The problem with his latest stunt is that it is way bigger than him. What he did deserves a conversation about all people and society, not just Logan Paul. I don't have any hate towards Logan and don't have any intention or desire to bash or join the hate bandwagon that is sometimes hard to fall into. However, I will not hold my tongue and let my seven-year-old brother watch an adult post disturbing images dealing with suicide.

What needs to be said about the disgust of this video has already been said and there are several great YouTube videos from other creators, i.e. Jenna and Julien, Cody Ko, and Christian DelGrosso. If you need more clarification of the contents of the video, then I suggest watching one of their videos.

My main issue is the kids that are involved. Logan Paul's fanbase is largely impressionable kids from the ages of eight to thirteen. Before Logan took down the video, the video had already received upwards of 50,000 likes. Meaning, these kids have no idea that this was wrong and then continue to stand up for him.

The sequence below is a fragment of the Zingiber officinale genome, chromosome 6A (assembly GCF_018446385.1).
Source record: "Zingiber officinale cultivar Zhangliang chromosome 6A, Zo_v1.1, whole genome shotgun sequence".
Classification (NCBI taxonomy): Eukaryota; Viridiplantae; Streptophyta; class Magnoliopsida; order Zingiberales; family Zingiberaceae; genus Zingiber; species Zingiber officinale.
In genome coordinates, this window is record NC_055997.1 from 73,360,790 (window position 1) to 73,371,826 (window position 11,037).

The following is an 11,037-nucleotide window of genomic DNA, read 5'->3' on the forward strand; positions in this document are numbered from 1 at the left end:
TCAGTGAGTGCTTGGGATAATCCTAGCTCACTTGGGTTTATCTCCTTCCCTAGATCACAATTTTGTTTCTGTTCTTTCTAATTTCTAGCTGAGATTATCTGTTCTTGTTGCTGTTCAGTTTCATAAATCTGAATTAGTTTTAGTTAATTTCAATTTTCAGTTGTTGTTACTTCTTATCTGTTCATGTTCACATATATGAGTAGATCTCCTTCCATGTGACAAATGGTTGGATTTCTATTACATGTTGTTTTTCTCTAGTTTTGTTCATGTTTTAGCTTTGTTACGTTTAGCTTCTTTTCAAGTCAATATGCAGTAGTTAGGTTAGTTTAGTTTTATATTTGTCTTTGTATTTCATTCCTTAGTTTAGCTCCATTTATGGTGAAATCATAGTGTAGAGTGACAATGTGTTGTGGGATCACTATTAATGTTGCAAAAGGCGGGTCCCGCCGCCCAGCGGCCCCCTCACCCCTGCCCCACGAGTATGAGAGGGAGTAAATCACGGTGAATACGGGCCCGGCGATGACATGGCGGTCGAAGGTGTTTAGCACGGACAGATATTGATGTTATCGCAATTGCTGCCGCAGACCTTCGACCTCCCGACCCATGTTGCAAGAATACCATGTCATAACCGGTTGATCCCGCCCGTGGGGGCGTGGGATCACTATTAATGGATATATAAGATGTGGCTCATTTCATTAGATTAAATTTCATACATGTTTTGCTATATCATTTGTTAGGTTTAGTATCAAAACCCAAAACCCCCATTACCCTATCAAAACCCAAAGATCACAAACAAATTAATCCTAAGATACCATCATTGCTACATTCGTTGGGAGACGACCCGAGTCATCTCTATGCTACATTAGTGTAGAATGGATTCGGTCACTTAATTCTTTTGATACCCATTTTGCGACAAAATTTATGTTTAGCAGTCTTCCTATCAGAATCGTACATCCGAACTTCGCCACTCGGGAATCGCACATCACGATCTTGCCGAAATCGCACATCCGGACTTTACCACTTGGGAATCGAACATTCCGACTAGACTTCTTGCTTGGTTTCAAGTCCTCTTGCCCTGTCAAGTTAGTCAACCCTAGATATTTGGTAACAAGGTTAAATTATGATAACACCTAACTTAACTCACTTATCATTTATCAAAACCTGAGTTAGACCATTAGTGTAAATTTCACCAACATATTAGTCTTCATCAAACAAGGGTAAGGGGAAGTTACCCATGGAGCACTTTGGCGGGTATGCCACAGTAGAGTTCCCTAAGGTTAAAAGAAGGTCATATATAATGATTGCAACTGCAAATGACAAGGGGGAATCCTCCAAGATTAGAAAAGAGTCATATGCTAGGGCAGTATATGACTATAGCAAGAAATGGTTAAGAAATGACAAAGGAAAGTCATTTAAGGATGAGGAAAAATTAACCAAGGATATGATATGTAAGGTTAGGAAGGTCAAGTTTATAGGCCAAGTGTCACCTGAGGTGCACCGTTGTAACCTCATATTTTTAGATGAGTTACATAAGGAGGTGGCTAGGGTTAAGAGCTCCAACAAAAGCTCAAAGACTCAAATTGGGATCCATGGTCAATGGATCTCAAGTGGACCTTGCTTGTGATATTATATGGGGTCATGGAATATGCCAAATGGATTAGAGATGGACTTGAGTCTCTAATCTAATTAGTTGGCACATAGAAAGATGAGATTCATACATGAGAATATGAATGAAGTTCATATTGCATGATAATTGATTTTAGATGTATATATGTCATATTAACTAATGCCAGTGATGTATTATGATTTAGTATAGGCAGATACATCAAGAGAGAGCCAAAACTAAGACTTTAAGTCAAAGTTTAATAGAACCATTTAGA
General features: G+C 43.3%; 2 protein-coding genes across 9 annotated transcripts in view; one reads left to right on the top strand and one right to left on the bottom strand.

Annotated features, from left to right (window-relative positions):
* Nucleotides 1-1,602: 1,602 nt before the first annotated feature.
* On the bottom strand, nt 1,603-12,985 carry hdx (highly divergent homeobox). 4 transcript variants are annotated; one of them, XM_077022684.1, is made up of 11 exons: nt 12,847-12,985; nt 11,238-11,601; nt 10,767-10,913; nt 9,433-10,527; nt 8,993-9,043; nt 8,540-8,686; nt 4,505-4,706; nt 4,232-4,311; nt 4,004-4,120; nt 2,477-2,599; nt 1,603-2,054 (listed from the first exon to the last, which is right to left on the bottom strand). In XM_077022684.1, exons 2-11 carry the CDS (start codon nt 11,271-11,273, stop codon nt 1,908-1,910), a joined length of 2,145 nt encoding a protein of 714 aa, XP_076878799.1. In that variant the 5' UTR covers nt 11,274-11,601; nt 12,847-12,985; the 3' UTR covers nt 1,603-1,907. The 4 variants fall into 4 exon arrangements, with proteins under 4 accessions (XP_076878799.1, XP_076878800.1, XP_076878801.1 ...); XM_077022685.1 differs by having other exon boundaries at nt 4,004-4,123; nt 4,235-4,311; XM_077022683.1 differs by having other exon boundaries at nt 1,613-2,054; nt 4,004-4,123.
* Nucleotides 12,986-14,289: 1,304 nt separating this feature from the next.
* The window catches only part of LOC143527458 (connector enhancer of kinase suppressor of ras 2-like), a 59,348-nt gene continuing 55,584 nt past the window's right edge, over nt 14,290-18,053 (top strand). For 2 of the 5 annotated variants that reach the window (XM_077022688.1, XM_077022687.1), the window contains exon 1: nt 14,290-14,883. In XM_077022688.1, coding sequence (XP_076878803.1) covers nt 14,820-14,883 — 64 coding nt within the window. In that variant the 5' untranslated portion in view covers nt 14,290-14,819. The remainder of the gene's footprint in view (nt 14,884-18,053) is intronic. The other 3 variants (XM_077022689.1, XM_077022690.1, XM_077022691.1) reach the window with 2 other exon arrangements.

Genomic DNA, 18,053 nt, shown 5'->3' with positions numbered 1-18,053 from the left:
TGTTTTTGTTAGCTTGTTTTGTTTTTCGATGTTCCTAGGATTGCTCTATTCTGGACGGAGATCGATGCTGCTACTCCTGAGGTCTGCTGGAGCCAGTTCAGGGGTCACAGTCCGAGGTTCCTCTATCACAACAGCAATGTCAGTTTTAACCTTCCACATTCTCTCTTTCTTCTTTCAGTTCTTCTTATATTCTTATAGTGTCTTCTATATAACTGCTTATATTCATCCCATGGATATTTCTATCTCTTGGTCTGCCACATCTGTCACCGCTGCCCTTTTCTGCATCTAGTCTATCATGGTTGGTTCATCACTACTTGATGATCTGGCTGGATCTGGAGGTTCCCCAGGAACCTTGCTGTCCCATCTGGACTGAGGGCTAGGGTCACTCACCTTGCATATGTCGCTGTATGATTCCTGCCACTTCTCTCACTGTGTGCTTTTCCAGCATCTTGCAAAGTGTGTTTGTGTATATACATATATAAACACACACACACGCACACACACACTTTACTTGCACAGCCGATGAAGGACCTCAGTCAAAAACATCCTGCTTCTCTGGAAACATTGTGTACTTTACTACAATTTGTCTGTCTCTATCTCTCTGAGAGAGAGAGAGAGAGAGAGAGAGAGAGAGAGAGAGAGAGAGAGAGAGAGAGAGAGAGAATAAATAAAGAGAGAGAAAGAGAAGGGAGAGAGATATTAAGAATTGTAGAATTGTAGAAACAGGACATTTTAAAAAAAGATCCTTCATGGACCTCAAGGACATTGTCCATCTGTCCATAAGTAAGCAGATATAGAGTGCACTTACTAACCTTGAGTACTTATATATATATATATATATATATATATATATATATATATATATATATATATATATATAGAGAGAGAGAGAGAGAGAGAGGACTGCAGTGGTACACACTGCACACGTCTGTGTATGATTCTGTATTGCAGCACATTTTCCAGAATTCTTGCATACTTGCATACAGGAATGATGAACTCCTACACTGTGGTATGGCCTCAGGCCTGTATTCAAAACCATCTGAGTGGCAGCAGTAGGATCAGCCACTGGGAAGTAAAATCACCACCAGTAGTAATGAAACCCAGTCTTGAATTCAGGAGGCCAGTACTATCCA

I am not a parent and have no intention on telling parents how to raise their children, but in my personal opinion, these kids have no business watching Logan Paul and any of his antics. Just because this video has become the most popular, by no means does that mean any of his other videos have questionable actions. These kids look up to Logan Paul and therefore will take on the persona of Logan Paul, even if by a small fraction.

I understand kids will find a way to watch something that they want to watch, but a parent should at least be aware and have the conversation that it was disturbing and unnerving, but at the very least wrong. Without this clarification, kids could grow up to think that what Logan Paul did was okay, in which it was not, on any level.

I have seen multiple people on all different forms of media asking how these kinds of people become famous, and as a closing sentence, I'd like to answer that question.

We, as a society, have the power to change the world and the people who have the spotlight. It is up to us who we see and who is famous or in the public eye. If we see something that is not moral, I believe it is our job as a society to change the tone.

Spread love, not hate.


Cover Image Credit: a57.foxnews.com

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Why 'The Disaster Artist' Is Genius

“The Disaster Artist” takes us on the journey of how the beloved, insanely quotable film “The Room” was conceived.